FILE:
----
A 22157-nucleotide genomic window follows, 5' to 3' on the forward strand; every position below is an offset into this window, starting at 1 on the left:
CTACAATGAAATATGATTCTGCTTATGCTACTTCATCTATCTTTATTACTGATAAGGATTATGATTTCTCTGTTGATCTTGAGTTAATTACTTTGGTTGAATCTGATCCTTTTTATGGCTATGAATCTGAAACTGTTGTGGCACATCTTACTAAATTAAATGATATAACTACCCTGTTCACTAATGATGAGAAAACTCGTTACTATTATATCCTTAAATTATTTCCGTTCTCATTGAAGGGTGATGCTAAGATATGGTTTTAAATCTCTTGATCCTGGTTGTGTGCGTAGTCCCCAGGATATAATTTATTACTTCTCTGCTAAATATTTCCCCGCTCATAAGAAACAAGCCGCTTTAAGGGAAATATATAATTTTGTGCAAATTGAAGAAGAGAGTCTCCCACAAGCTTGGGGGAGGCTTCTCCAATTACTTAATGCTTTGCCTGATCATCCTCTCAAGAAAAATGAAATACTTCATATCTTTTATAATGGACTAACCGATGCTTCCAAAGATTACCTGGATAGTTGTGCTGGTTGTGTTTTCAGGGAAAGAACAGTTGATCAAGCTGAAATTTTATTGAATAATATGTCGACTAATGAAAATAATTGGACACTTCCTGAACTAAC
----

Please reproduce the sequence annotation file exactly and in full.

A 22157-nucleotide genomic window follows, 5' to 3' on the forward strand; every position below is an offset into this window, starting at 1 on the left:
CTACAATGAAATATGATTCTGCTTATGCTACTTCATCTATCTTTATTACTGATAAGGATTATGATTTCTCTGTTGATCTTGAGTTAATTACTTTGGTTGAATCTGATCCTTTTTATGGCTATGAATCTGAAACTGTTGTGGCACATCTTACTAAATTAAATGATATAACTACCCTGTTCACTAATGATGAGAAAACTCGTTACTATTATATCCTTAAATTATTTCCGTTCTCATTGAAGGGTGATGCTAAGATATGGTTTTAAATCTCTTGATCCTGGTTGTGTGCGTAGTCCCCAGGATATAATTTATTACTTCTCTGCTAAATATTTCCCCGCTCATAAGAAACAAGCCGCTTTAAGGGAAATATATAATTTTGTGCAAATTGAAGAAGAGAGTCTCCCACAAGCTTGGGGGAGGCTTCTCCAATTACTTAATGCTTTGCCTGATCATCCTCTCAAGAAAAATGAAATACTTCATATCTTTTATAATGGACTAACCGATGCTTCCAAAGATTACCTGGATAGTTGTGCTGGTTGTGTTTTCAGGGAAAGAACAGTTGATCAAGCTGAAATTTTATTGAATAATATGTCGACTAATGAAAATAATTGGACACTTCCTGAACTAAC